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Werner Heisenberg

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I think that modern physics has definitely decided in favor of Plato. In fact the smallest units of matter are not physical objects in the ordinary sense; they are forms, ideas which can be expressed unambiguously only in mathematical language.
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As quoted in The New York Times Book Review (8 March 1992)

 
Werner Heisenberg

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In the philosophy of Democritus the atoms are eternal and indestructible units of matter, they can never be transformed into each other. With regard to this question modern physics takes a definite stand against the materialism of Democritus and for Plato and the Pythagoreans. The elementary particles are certainly not eternal and indestructible units of matter, they can actually be transformed into each other. As a matter of fact, if two such particles, moving through space with a very high kinetic energy, collide, then many new elementary particles may be created from the available energy and the old particles may have disappeared in the collision. Such events have been frequently observed and offer the best proof that all particles are made of the same substance: energy. But the resemblance of the modern views to those of Plato and the Pythagoreans can be carried somewhat further. The elementary particles in Plato's Timaeus are finally not substance but mathematical forms. "All things are numbers" is a sentence attributed to Pythagoras. The only mathematical forms available at that time were such geometric forms as the regular solids or the triangles which form their surface. In modern quantum theory there can be no doubt that the elementary particles will finally also be mathematical forms but of a much more complicated nature. The Greek philosophers thought of static forms and found them in the regular solids. Modern science, however, has from its beginning in the sixteenth and seventeenth centuries started from the dynamic problem. The constant element in physics since Newton is not a configuration or a geometrical form, but a dynamic law. The equation of motion holds at all times, it is in this sense eternal, whereas the geometrical forms, like the orbits, are changing. Therefore, the mathematical forms that represent the elementary particles will be solutions of some eternal law of motion for matter. This is a problem which has not yet been solved.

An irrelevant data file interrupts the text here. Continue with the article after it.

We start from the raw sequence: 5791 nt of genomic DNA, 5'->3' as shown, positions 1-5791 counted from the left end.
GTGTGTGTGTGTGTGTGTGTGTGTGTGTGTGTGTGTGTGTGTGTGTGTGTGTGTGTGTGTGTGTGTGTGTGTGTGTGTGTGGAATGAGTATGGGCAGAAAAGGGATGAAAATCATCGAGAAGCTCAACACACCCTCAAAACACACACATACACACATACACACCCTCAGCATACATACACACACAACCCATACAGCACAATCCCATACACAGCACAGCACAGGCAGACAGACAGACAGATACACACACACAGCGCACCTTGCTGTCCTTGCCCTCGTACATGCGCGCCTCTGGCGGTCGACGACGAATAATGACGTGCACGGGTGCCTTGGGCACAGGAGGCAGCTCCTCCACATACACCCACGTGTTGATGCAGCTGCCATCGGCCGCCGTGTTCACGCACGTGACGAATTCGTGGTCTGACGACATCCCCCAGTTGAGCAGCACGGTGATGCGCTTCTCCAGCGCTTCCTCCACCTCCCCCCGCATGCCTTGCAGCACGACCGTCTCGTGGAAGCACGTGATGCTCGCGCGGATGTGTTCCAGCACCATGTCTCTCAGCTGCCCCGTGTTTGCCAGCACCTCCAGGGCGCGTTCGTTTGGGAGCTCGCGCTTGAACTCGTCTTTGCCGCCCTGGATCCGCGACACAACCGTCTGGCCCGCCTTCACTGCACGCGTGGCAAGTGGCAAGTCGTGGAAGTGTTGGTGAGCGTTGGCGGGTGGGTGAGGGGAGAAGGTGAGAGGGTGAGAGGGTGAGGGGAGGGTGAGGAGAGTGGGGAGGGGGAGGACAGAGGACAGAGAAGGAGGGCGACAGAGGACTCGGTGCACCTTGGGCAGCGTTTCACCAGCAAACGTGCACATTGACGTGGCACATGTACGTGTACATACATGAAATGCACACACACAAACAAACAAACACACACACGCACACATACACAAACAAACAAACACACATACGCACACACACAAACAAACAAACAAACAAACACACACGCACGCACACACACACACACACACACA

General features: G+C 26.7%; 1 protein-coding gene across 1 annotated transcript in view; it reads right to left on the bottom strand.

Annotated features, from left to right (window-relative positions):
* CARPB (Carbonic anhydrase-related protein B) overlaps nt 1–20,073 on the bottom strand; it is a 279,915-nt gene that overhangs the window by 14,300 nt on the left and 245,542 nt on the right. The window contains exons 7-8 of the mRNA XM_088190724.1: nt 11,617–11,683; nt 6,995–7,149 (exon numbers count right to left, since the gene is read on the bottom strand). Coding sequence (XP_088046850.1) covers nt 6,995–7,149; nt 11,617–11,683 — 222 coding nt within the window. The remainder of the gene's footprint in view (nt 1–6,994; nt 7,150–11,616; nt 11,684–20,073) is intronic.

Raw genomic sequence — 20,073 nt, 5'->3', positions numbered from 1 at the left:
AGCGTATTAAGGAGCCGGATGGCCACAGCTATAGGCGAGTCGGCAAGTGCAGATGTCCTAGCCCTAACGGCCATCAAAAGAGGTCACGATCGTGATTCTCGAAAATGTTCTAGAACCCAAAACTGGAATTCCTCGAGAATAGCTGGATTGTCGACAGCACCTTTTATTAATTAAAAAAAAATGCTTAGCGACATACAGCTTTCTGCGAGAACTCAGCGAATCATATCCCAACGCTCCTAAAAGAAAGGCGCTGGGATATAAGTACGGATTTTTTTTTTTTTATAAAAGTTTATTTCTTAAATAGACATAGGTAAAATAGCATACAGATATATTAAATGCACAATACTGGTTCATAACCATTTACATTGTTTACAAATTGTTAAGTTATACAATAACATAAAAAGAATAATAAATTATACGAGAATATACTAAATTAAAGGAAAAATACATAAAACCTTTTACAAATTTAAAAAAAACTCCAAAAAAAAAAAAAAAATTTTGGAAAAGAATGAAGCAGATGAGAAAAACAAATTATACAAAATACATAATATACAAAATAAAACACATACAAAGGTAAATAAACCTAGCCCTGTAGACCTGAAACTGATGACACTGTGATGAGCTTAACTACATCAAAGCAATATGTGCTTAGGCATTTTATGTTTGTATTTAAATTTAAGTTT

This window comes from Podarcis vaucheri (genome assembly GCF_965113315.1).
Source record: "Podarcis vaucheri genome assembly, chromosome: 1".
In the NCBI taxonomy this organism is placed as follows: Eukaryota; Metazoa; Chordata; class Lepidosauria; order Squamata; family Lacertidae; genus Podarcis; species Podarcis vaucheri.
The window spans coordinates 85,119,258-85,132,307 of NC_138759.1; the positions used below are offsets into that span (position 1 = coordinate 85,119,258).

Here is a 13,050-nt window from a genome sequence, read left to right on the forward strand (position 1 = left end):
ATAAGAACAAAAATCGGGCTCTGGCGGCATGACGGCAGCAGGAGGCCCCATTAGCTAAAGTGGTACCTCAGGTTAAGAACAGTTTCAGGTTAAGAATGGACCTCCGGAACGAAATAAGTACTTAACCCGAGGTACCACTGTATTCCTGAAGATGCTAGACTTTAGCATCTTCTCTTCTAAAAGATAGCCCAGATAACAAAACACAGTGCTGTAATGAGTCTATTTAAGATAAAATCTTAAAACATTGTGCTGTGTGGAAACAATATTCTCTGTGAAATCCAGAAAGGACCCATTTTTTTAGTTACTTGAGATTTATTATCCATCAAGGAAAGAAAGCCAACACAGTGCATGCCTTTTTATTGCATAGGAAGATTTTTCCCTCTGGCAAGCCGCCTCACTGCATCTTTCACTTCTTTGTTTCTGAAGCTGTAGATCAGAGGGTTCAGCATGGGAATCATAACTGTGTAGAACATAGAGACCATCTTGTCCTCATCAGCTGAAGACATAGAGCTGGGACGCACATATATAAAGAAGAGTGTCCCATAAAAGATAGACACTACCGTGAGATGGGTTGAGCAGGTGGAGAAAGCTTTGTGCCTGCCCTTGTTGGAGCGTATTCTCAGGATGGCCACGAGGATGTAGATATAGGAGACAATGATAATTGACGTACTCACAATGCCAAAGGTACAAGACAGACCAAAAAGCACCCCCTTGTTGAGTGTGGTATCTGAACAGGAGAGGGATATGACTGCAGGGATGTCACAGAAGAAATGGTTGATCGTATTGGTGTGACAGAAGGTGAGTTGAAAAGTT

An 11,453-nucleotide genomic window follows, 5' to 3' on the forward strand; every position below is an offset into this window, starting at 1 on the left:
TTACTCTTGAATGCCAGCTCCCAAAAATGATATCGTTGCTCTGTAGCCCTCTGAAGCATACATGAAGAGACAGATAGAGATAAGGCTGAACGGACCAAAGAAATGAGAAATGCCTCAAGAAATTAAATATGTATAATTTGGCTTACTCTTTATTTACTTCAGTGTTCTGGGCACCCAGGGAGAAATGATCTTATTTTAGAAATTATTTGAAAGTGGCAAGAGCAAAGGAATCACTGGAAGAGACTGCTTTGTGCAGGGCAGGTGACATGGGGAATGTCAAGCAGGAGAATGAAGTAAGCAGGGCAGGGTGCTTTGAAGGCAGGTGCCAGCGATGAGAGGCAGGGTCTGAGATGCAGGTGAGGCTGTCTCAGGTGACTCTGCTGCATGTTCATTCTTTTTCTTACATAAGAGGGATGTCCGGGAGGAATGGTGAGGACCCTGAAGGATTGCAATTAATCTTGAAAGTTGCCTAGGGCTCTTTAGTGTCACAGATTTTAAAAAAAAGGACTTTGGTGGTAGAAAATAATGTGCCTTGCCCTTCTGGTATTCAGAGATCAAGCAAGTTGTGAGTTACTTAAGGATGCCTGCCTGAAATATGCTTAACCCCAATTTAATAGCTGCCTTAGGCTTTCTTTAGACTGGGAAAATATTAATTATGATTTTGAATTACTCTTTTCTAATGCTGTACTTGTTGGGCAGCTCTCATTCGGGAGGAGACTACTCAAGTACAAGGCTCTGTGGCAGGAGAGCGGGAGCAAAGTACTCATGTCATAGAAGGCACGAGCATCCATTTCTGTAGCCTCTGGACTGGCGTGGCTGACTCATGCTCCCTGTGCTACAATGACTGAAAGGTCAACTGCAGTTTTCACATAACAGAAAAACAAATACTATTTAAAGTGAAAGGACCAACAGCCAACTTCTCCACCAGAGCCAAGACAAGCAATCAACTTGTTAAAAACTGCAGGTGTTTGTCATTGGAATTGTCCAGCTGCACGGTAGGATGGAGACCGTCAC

Werner Heisenberg
 

With regard to this question modern physics takes a definite stand against the materialism of Democritus and for Plato and the Pythagoreans. The elementary particles are certainly not eternal and indestructible units of matter, they can actually be transformed into each other. ... The elementary particles in Plato's Timaeus are finally not substance but mathematical forms.

 
Plato
 

Fundamental ideas play the most essential role in forming a physical theory. Books on physics are full of complicated mathematical formulae. But thought and ideas, not formulae, are the beginning of every physical theory. The ideas must later take the mathematical form of a quantitative theory, to make possible the comparison with experiment.

 
Albert Einstein
 

Physics is to be regarded not so much as the study of something a priori given, but rather as the development of methods of ordering and surveying human experience. In this respect our task must be to account for such experience in a manner independent of individual subjective judgement and therefore objective in the sense that it can be unambiguously communicated in ordinary human language.

 
Niels Bohr
 

We must therefore not be discouraged by the difficulty of interpreting life by the ordinary laws of physics. For that is just what is to be expected from the knowledge we have gained of the structure of living matter. We must also be prepared to find a new type of physical law prevailing in it. Or are we to term it a non-physical, not to say a super-physical, law?

 
Erwin Schrodinger
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